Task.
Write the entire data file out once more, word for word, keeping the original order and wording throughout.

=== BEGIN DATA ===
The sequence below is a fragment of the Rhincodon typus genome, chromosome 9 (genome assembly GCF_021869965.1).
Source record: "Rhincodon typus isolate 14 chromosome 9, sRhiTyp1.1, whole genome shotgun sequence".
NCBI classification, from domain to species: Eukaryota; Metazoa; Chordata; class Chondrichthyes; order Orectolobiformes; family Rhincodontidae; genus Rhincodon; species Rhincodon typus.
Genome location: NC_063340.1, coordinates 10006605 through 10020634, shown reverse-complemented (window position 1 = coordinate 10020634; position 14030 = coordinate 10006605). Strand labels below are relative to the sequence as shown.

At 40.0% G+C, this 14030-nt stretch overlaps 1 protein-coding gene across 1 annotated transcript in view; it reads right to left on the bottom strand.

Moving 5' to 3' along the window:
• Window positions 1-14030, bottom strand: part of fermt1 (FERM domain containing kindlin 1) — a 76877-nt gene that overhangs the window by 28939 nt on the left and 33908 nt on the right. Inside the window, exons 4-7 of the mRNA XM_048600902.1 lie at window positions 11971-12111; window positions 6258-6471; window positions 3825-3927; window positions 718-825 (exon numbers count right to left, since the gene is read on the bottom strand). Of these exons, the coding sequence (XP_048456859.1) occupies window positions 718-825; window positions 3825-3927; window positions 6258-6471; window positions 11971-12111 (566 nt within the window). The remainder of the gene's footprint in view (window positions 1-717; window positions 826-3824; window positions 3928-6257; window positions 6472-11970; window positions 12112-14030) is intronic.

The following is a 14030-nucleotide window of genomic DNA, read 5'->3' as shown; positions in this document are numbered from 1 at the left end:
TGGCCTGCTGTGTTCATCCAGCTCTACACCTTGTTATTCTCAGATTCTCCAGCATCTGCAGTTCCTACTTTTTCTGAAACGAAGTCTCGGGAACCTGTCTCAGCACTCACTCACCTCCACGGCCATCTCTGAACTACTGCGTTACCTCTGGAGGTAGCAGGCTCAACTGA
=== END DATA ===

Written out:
The sequence below is a fragment of the Rhincodon typus genome, chromosome 9 (genome assembly GCF_021869965.1).
Source record: "Rhincodon typus isolate 14 chromosome 9, sRhiTyp1.1, whole genome shotgun sequence".
NCBI classification, from domain to species: Eukaryota; Metazoa; Chordata; class Chondrichthyes; order Orectolobiformes; family Rhincodontidae; genus Rhincodon; species Rhincodon typus.
Genome location: NC_063340.1, coordinates 10006605 through 10020634, shown reverse-complemented (window position 1 = coordinate 10020634; position 14030 = coordinate 10006605). Strand labels below are relative to the sequence as shown.

At 40.0% G+C, this 14030-nt stretch overlaps 1 protein-coding gene across 1 annotated transcript in view; it reads right to left on the bottom strand.

Moving 5' to 3' along the window:
• Window positions 1-14030, bottom strand: part of fermt1 (FERM domain containing kindlin 1) — a 76877-nt gene that overhangs the window by 28939 nt on the left and 33908 nt on the right. Inside the window, exons 4-7 of the mRNA XM_048600902.1 lie at window positions 11971-12111; window positions 6258-6471; window positions 3825-3927; window positions 718-825 (exon numbers count right to left, since the gene is read on the bottom strand). Of these exons, the coding sequence (XP_048456859.1) occupies window positions 718-825; window positions 3825-3927; window positions 6258-6471; window positions 11971-12111 (566 nt within the window). The remainder of the gene's footprint in view (window positions 1-717; window positions 826-3824; window positions 3928-6257; window positions 6472-11970; window positions 12112-14030) is intronic.

The following is a 14030-nucleotide window of genomic DNA, read 5'->3' as shown; positions in this document are numbered from 1 at the left end:
TGGCCTGCTGTGTTCATCCAGCTCTACACCTTGTTATTCTCAGATTCTCCAGCATCTGCAGTTCCTACTTTTTCTGAAACGAAGTCTCGGGAACCTGTCTCAGCACTCACTCACCTCCACGGCCATCTCTGAACTACTGCGTTACCTCTGGAGGTAGCAGGCTCAACTGA